Anglo-Boer War

Mail service between the Republics and the two British colonies governed by conventions between them and by their membership of the Universal Postal Union almost ceased from mid October 1899. Internal post within the South African Republic and with the Orange Free State continued.

Ways of avoiding the embargo on mail to Europe via the colonies were replaced by routing it via neutral Portuguese territory, to be carried on German and other shipping lines. As Boer units invaded parts of Natal and Cape Colony some mail passed usually to destinations in the Transvaal.

With the reversal of fortune when British-led Army retook captured land and then invaded Republican territory crossing the Vaal river in March 1900, local postal services closed. The British Army Post Office organised for official use and used by soldiers were supplied with stationery and stamps currently available in the UK. Distinctive post marks from army units as the second British Occupation of Transvaal progressed along the railways which supplied rations and munitions.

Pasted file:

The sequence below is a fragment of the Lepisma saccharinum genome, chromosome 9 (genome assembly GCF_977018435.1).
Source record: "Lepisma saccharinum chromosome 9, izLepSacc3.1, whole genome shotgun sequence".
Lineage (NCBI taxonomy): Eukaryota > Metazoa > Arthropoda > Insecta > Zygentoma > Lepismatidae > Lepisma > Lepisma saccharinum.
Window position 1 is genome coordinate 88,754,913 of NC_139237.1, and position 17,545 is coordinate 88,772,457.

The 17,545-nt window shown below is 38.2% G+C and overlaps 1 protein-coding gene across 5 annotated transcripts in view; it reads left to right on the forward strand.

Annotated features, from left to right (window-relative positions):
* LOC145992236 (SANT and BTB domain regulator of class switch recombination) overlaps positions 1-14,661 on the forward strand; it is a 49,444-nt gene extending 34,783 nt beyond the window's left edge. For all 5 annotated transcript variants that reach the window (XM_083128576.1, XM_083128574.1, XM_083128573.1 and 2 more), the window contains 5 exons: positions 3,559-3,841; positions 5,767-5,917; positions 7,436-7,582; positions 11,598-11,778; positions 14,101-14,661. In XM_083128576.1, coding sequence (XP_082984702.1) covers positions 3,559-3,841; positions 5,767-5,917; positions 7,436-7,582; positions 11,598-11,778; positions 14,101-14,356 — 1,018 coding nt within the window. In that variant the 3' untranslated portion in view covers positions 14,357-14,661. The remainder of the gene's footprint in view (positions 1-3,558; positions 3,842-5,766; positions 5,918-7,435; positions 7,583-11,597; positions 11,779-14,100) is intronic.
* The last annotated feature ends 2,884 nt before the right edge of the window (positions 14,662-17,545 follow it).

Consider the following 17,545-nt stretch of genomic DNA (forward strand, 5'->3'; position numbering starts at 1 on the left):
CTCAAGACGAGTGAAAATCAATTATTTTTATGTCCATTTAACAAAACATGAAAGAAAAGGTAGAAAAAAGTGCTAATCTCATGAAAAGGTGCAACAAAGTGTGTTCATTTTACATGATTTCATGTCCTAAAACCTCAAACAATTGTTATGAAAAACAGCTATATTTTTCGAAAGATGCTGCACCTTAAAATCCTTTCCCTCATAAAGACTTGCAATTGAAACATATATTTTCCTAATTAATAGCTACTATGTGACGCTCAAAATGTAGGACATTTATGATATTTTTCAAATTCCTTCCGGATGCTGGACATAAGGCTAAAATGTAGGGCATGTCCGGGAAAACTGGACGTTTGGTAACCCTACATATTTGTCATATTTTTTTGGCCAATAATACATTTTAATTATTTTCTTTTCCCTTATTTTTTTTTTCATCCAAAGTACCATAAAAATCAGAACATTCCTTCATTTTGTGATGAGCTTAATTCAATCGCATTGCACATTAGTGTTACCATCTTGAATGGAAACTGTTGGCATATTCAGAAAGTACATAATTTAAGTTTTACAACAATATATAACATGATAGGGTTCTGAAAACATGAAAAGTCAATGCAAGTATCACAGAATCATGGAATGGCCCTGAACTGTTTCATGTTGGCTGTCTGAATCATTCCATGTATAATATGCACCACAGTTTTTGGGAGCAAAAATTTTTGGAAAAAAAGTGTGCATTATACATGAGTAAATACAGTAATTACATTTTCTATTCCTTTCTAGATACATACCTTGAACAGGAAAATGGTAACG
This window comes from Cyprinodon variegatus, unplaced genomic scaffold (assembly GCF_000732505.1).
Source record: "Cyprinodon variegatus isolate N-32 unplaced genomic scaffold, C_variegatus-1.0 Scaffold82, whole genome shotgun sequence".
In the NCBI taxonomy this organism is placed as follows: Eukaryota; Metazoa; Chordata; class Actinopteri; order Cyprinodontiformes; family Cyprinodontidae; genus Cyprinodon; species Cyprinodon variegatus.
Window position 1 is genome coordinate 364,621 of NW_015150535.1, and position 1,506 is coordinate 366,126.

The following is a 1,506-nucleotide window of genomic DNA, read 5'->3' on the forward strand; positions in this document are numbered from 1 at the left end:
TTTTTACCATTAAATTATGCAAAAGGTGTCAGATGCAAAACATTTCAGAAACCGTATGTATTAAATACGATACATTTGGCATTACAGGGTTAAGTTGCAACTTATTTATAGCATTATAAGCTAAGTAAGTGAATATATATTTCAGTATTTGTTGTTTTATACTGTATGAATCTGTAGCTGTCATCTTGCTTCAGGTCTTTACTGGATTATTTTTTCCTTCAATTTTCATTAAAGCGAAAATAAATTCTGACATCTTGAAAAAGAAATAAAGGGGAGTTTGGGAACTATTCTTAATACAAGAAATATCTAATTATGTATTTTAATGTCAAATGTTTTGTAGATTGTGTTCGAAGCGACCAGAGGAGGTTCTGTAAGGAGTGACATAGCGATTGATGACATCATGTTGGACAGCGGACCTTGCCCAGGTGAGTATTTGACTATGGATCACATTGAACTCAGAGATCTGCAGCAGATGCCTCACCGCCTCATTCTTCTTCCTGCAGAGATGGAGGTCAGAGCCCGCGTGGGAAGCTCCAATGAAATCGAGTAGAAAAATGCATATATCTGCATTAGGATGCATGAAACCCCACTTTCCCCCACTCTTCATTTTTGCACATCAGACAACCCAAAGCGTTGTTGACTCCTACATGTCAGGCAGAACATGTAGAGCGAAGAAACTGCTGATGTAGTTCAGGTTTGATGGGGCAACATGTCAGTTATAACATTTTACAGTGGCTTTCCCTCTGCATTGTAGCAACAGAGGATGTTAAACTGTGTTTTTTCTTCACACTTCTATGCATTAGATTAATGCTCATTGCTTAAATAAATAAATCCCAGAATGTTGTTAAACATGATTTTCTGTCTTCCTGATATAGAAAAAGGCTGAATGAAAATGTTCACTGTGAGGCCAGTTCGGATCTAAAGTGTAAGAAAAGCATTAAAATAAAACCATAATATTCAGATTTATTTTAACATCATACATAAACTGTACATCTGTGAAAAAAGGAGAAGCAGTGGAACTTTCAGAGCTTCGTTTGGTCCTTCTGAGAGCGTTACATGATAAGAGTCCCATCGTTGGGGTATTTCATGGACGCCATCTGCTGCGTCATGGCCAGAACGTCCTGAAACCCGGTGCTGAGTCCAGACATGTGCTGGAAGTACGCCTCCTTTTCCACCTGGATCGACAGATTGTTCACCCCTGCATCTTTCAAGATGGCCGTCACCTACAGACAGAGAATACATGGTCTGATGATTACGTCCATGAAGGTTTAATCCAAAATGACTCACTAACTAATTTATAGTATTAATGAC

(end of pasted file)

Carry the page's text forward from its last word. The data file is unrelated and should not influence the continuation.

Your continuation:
Postal services were reopened from June 1900 using overprinted stocks of stamps and stationery, with V.R.I. or E.R.I. to validate their use. Mail between Transvaal and prison camps from as far as Bermuda, St Helena and Ceylon (now Sri Lanka) as well as Cape Town are evidence of the ways in which the Boer prisoners kept in touch with those who remained in Transvaal.

New stamps and postal stationery bearing the profile of King Edward VII were commissioned for the new Colony before the Peace Treaty was signed at Vereeniging at the end of May 1902.

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